Open Garden’s first eponymous app basically allows nearby devices to connect directly through Wi-Fi forming vast mesh networks where they can crowdsource their internet connections. Typically our devices rely on a single link provided by your mobile carrier or ISP to ferry your traffic back and forth to the internet. But Open Garden proposed to overturn that notion and build an access network of myriad links, where devices could coordinate and optimize the flow of their collective traffic over the most efficient – and often the cheapest – connection available.
“We took the principle of the internet and applied it to the edge of the network,” Shalunov, who is the company’s CTO, told me in a recent interview at Open Garden’s Treasure Island offices. You can think of the links Open Garden forms like the peering agreements that ISPs negotiate to connect their networks together – just at a very accelerated and very individual level. “It takes months for ISPs to negotiate these [agreements],” Shalunov said. “Individuals can negotiate these things in seconds.”
Basically Open Garden was pushing the idea of a broadband commons, in which everyone cooperated by sharing their bandwidth, and everyone stood to benefit. Instead of buying a mobile data plan for your tablet, you can hook into the local Open Garden network and use your neighbor’s smartphone connection. In turn, that smartphone could connect to a neighboring laptop and ride its faster, cheaper wired internet connection.
There was only one problem. The Open Garden app was mainly gaining traction among a tech-savvy set.
“It’s too abstract a concept for many people,” Benoliel said.
Making the mesh social
Open Garden originally developed FireChat as a proof-of-concept, not intending it would become its primary application.
“We saw the limits of the Open Garden app,” Benoliel said. “We launched FireChat to demonstrate the power of our technology.” If people were presented with a concrete use case that showed the advantages of linking our devices into a constantly morphing mesh network, then maybe convincing them that other applications like bandwidth sharing weren’t such a strange idea, Benoliel said. The obvious application to start with was social networking.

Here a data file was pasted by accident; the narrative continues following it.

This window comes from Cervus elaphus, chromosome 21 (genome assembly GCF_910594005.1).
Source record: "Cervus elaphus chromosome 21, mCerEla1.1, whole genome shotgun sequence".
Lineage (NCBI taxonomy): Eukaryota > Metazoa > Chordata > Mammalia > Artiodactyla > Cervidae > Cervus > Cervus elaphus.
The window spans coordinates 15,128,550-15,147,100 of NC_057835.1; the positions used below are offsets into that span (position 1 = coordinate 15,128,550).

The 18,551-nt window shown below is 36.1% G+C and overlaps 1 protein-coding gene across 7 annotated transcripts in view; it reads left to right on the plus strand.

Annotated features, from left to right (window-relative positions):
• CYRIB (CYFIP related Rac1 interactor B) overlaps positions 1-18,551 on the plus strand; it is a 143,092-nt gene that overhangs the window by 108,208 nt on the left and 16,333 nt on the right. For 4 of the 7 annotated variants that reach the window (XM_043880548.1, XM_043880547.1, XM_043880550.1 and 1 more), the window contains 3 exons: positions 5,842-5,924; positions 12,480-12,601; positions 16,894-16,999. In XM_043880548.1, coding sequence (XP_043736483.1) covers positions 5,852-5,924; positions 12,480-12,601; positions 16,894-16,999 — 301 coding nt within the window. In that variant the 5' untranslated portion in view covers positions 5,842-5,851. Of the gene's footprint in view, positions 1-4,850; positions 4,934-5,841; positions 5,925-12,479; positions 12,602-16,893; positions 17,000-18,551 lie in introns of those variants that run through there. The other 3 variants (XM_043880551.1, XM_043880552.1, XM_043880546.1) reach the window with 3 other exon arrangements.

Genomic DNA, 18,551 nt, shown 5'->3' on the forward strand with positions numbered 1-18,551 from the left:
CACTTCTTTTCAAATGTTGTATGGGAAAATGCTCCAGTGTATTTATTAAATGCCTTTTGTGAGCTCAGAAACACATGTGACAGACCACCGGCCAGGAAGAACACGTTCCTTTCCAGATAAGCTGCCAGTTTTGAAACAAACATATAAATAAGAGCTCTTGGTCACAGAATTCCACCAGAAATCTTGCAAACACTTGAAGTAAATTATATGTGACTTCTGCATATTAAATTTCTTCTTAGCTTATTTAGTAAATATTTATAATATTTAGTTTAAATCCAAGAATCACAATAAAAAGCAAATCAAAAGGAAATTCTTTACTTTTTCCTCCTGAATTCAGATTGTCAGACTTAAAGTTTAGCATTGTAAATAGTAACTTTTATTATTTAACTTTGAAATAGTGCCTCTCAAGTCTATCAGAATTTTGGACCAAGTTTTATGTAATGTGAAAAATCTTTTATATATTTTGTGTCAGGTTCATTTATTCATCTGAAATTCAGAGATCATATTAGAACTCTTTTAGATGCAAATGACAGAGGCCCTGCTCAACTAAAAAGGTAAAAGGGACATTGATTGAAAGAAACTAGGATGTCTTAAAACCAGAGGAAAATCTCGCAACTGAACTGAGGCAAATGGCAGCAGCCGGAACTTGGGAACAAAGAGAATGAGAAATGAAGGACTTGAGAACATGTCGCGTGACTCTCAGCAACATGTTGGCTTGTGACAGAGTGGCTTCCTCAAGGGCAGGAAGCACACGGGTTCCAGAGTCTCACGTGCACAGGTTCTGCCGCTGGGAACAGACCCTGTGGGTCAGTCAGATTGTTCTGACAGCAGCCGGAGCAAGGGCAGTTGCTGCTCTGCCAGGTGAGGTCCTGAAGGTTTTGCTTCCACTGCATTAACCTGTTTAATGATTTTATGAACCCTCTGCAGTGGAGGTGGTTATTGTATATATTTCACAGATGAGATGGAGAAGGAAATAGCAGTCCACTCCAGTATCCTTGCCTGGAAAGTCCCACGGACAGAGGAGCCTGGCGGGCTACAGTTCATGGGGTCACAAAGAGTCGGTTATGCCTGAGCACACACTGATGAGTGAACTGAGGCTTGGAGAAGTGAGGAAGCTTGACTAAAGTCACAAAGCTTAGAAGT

In its global mode, FireChat looks like dozens of other chat apps, allowing people around the world to communicate in rooms over an internet connection. But FireChat could communicate directly through Wi-Fi and Bluetooth connections like Open Garden’s bandwidth sharing app, and it immediately stood out from other messaging apps. By letting its users connect their devices directly, they could not only communicate off the grid but they created a new social context for that communication.
FireChat created hyperlocal networks where everyone in the same vicinity basically wound up in the same chatroom. There are other apps that follow similar hyperlocal principles ranging from Foursquare’s Swarm to Yik Yak, but none of them bring quite the same sense of communal chaos as FireChat. FireChat isn’t a virtual bulletin board or a way to coordinate with friends. It basically brings together a bunch of strangers that happen to be within Bluetooth or Wi-Fi range of one another to anonymously share their random thoughts.
“When it first launched people immediately grasped the concept,” Benoliel said. There weren’t any abstract ideas like shared bandwidth to explain, he added: “it was a new way for people to message each other without the internet.”
Of course, to make FireChat work on the hyperlocal level, you need multiple people in the same location so those ad hoc networks can form, and even if they do connect there’s no guarantee random strangers will find anything in common to talk about. So Open Garden started looking toward big events like rock festivals where it could get large group of FireChat users together as part of communal experience.